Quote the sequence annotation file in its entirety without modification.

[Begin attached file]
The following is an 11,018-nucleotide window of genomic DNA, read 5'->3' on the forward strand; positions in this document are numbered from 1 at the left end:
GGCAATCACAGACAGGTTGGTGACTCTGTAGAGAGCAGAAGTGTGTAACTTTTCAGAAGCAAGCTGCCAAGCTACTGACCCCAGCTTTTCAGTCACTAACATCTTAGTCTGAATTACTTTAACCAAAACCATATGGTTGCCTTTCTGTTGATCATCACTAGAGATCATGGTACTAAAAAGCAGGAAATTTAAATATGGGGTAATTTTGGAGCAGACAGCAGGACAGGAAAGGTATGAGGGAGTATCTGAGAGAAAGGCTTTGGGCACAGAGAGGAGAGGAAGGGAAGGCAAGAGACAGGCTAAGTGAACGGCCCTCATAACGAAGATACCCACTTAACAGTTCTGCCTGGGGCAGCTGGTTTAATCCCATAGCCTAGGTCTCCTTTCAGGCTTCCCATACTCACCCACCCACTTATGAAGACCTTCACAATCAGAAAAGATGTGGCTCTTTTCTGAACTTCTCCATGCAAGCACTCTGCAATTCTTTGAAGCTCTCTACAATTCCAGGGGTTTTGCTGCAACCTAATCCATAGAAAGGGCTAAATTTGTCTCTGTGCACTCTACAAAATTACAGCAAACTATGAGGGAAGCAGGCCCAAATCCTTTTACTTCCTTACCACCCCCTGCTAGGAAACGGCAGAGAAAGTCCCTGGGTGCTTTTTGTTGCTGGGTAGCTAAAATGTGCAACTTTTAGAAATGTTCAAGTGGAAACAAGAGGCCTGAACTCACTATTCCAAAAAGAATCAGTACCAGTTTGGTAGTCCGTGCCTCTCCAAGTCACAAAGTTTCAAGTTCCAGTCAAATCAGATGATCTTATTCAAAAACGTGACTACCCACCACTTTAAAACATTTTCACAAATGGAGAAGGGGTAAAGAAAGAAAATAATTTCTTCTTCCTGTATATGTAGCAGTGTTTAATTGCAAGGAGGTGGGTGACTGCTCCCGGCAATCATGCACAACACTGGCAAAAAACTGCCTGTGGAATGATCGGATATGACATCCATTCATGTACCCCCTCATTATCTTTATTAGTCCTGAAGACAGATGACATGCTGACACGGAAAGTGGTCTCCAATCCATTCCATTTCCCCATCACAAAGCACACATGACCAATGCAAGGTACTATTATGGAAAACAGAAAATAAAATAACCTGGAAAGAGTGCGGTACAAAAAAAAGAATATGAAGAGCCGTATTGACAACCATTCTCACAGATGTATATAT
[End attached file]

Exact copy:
The following is an 11,018-nucleotide window of genomic DNA, read 5'->3' on the forward strand; positions in this document are numbered from 1 at the left end:
GGCAATCACAGACAGGTTGGTGACTCTGTAGAGAGCAGAAGTGTGTAACTTTTCAGAAGCAAGCTGCCAAGCTACTGACCCCAGCTTTTCAGTCACTAACATCTTAGTCTGAATTACTTTAACCAAAACCATATGGTTGCCTTTCTGTTGATCATCACTAGAGATCATGGTACTAAAAAGCAGGAAATTTAAATATGGGGTAATTTTGGAGCAGACAGCAGGACAGGAAAGGTATGAGGGAGTATCTGAGAGAAAGGCTTTGGGCACAGAGAGGAGAGGAAGGGAAGGCAAGAGACAGGCTAAGTGAACGGCCCTCATAACGAAGATACCCACTTAACAGTTCTGCCTGGGGCAGCTGGTTTAATCCCATAGCCTAGGTCTCCTTTCAGGCTTCCCATACTCACCCACCCACTTATGAAGACCTTCACAATCAGAAAAGATGTGGCTCTTTTCTGAACTTCTCCATGCAAGCACTCTGCAATTCTTTGAAGCTCTCTACAATTCCAGGGGTTTTGCTGCAACCTAATCCATAGAAAGGGCTAAATTTGTCTCTGTGCACTCTACAAAATTACAGCAAACTATGAGGGAAGCAGGCCCAAATCCTTTTACTTCCTTACCACCCCCTGCTAGGAAACGGCAGAGAAAGTCCCTGGGTGCTTTTTGTTGCTGGGTAGCTAAAATGTGCAACTTTTAGAAATGTTCAAGTGGAAACAAGAGGCCTGAACTCACTATTCCAAAAAGAATCAGTACCAGTTTGGTAGTCCGTGCCTCTCCAAGTCACAAAGTTTCAAGTTCCAGTCAAATCAGATGATCTTATTCAAAAACGTGACTACCCACCACTTTAAAACATTTTCACAAATGGAGAAGGGGTAAAGAAAGAAAATAATTTCTTCTTCCTGTATATGTAGCAGTGTTTAATTGCAAGGAGGTGGGTGACTGCTCCCGGCAATCATGCACAACACTGGCAAAAAACTGCCTGTGGAATGATCGGATATGACATCCATTCATGTACCCCCTCATTATCTTTATTAGTCCTGAAGACAGATGACATGCTGACACGGAAAGTGGTCTCCAATCCATTCCATTTCCCCATCACAAAGCACACATGACCAATGCAAGGTACTATTATGGAAAACAGAAAATAAAATAACCTGGAAAGAGTGCGGTACAAAAAAAAGAATATGAAGAGCCGTATTGACAACCATTCTCACAGATGTATATAT